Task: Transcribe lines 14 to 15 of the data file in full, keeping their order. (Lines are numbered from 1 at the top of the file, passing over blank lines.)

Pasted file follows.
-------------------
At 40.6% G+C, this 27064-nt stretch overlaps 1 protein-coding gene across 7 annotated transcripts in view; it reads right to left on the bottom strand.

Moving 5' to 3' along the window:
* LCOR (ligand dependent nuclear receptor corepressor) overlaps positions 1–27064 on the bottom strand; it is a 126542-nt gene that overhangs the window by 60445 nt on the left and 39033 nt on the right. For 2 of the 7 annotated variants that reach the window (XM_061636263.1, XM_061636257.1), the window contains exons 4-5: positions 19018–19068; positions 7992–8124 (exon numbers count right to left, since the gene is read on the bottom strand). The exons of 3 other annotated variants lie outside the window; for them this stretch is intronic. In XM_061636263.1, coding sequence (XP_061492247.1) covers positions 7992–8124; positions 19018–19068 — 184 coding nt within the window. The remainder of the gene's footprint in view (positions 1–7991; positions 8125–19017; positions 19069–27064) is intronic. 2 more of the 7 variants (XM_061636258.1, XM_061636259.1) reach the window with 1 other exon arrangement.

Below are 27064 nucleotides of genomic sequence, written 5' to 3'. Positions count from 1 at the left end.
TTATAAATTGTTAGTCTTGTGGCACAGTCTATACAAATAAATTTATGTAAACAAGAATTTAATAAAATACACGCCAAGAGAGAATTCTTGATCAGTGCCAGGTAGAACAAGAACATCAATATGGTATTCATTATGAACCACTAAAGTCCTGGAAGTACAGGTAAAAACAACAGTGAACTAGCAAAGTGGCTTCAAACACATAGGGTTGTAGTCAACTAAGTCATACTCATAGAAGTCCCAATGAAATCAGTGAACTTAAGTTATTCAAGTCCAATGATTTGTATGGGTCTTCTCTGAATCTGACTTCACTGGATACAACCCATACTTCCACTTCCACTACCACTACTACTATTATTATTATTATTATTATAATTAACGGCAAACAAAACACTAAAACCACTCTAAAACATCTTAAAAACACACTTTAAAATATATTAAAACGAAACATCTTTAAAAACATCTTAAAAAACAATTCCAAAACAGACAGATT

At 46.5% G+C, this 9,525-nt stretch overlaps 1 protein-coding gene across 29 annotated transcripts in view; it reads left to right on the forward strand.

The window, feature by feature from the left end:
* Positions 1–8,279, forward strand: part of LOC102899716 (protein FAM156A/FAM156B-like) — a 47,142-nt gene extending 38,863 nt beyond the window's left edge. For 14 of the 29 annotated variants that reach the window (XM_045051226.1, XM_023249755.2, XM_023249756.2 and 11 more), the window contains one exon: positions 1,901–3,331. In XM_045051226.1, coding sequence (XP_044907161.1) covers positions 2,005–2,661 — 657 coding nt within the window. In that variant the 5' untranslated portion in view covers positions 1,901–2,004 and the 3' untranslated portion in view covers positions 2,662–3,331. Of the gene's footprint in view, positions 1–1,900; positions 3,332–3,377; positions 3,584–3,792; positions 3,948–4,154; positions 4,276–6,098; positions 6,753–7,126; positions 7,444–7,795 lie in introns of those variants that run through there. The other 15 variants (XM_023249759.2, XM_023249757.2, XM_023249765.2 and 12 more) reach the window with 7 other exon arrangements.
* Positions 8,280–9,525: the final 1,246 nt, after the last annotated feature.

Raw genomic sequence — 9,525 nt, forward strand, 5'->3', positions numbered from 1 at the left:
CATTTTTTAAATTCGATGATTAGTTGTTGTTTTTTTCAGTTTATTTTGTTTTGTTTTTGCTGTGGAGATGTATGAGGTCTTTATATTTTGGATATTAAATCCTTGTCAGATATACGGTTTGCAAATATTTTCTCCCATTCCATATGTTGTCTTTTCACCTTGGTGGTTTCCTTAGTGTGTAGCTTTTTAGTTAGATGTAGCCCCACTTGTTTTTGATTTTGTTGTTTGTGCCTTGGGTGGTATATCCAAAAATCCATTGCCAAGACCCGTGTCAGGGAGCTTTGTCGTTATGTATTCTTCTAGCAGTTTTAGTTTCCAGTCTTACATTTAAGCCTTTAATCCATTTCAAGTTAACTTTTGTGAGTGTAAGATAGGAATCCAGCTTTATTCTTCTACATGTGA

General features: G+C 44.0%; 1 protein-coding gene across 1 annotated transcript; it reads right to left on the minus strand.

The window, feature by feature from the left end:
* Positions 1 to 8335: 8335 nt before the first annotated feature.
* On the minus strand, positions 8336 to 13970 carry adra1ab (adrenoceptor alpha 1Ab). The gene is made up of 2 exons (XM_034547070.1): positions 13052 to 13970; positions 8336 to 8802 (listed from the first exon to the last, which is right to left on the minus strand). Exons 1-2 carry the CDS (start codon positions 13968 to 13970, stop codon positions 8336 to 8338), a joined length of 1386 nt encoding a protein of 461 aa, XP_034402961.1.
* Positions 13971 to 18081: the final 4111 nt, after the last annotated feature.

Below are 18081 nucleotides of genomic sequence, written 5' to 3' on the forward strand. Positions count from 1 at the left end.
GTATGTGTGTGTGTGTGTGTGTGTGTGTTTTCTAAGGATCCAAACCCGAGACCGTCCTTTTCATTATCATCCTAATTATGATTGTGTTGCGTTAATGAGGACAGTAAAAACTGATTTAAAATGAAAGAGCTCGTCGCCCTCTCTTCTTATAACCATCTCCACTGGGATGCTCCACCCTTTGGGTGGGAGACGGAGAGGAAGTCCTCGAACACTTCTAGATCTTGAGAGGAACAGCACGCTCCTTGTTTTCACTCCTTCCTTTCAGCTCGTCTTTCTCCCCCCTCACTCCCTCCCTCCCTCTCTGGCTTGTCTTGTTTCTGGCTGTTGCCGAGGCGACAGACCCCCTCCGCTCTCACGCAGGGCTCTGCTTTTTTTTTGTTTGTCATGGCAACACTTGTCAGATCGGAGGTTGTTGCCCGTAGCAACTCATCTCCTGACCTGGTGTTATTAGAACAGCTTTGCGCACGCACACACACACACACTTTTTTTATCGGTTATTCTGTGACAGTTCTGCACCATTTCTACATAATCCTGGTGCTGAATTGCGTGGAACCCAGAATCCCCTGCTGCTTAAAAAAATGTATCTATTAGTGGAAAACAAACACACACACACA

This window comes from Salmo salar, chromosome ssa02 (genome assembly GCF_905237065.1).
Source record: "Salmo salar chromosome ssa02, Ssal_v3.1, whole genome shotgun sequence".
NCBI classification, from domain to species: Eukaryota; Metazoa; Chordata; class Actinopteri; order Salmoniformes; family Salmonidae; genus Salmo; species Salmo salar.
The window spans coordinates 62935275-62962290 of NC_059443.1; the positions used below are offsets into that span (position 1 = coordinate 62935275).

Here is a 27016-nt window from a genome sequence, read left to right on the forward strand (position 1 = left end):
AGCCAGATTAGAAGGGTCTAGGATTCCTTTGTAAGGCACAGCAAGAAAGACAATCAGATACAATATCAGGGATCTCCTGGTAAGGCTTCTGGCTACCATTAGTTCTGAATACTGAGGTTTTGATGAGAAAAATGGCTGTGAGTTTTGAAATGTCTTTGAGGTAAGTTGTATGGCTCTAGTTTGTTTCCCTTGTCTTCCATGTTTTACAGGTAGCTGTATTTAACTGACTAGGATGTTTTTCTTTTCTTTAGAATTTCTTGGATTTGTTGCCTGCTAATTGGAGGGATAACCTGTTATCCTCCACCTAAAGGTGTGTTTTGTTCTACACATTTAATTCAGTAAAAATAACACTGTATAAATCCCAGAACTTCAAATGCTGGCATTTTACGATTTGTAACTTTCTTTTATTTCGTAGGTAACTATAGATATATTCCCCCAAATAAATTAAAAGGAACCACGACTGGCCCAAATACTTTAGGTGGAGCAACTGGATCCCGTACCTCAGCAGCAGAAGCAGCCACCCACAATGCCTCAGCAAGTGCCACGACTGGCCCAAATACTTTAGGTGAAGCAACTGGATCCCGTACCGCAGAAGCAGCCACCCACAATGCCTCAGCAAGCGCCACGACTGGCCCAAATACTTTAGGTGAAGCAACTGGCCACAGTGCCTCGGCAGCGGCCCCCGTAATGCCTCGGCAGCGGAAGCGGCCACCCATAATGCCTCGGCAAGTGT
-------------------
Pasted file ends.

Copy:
* Positions 1 to 8335: 8335 nt before the first annotated feature.
* On the minus strand, positions 8336 to 13970 carry adra1ab (adrenoceptor alpha 1Ab). The gene is made up of 2 exons (XM_034547070.1): positions 13052 to 13970; positions 8336 to 8802 (listed from the first exon to the last, which is right to left on the minus strand). Exons 1-2 carry the CDS (start codon positions 13968 to 13970, stop codon positions 8336 to 8338), a joined length of 1386 nt encoding a protein of 461 aa, XP_034402961.1.